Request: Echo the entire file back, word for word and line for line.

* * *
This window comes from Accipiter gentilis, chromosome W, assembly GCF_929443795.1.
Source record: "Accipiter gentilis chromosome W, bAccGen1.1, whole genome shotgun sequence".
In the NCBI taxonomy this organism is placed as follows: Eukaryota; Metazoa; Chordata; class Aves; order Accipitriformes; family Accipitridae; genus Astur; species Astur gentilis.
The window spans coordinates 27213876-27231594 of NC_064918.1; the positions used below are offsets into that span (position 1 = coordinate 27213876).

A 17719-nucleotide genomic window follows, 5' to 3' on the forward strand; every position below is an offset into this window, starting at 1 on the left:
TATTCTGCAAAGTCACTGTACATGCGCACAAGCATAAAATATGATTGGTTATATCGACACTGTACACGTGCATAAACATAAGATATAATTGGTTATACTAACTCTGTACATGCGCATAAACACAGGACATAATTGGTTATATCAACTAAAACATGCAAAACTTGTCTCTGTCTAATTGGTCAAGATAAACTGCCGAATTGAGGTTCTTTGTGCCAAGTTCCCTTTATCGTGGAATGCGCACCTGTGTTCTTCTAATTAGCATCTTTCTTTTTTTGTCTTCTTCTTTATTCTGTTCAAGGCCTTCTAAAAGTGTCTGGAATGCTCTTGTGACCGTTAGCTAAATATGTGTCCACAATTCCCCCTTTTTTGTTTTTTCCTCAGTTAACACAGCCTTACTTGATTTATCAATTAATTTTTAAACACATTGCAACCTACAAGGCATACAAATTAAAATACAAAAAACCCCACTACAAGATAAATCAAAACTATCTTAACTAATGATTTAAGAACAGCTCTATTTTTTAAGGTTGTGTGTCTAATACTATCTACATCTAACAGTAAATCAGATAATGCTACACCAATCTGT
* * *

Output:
This window comes from Accipiter gentilis, chromosome W, assembly GCF_929443795.1.
Source record: "Accipiter gentilis chromosome W, bAccGen1.1, whole genome shotgun sequence".
In the NCBI taxonomy this organism is placed as follows: Eukaryota; Metazoa; Chordata; class Aves; order Accipitriformes; family Accipitridae; genus Astur; species Astur gentilis.
The window spans coordinates 27213876-27231594 of NC_064918.1; the positions used below are offsets into that span (position 1 = coordinate 27213876).

A 17719-nucleotide genomic window follows, 5' to 3' on the forward strand; every position below is an offset into this window, starting at 1 on the left:
TATTCTGCAAAGTCACTGTACATGCGCACAAGCATAAAATATGATTGGTTATATCGACACTGTACACGTGCATAAACATAAGATATAATTGGTTATACTAACTCTGTACATGCGCATAAACACAGGACATAATTGGTTATATCAACTAAAACATGCAAAACTTGTCTCTGTCTAATTGGTCAAGATAAACTGCCGAATTGAGGTTCTTTGTGCCAAGTTCCCTTTATCGTGGAATGCGCACCTGTGTTCTTCTAATTAGCATCTTTCTTTTTTTGTCTTCTTCTTTATTCTGTTCAAGGCCTTCTAAAAGTGTCTGGAATGCTCTTGTGACCGTTAGCTAAATATGTGTCCACAATTCCCCCTTTTTTGTTTTTTCCTCAGTTAACACAGCCTTACTTGATTTATCAATTAATTTTTAAACACATTGCAACCTACAAGGCATACAAATTAAAATACAAAAAACCCCACTACAAGATAAATCAAAACTATCTTAACTAATGATTTAAGAACAGCTCTATTTTTTAAGGTTGTGTGTCTAATACTATCTACATCTAACAGTAAATCAGATAATGCTACACCAATCTGT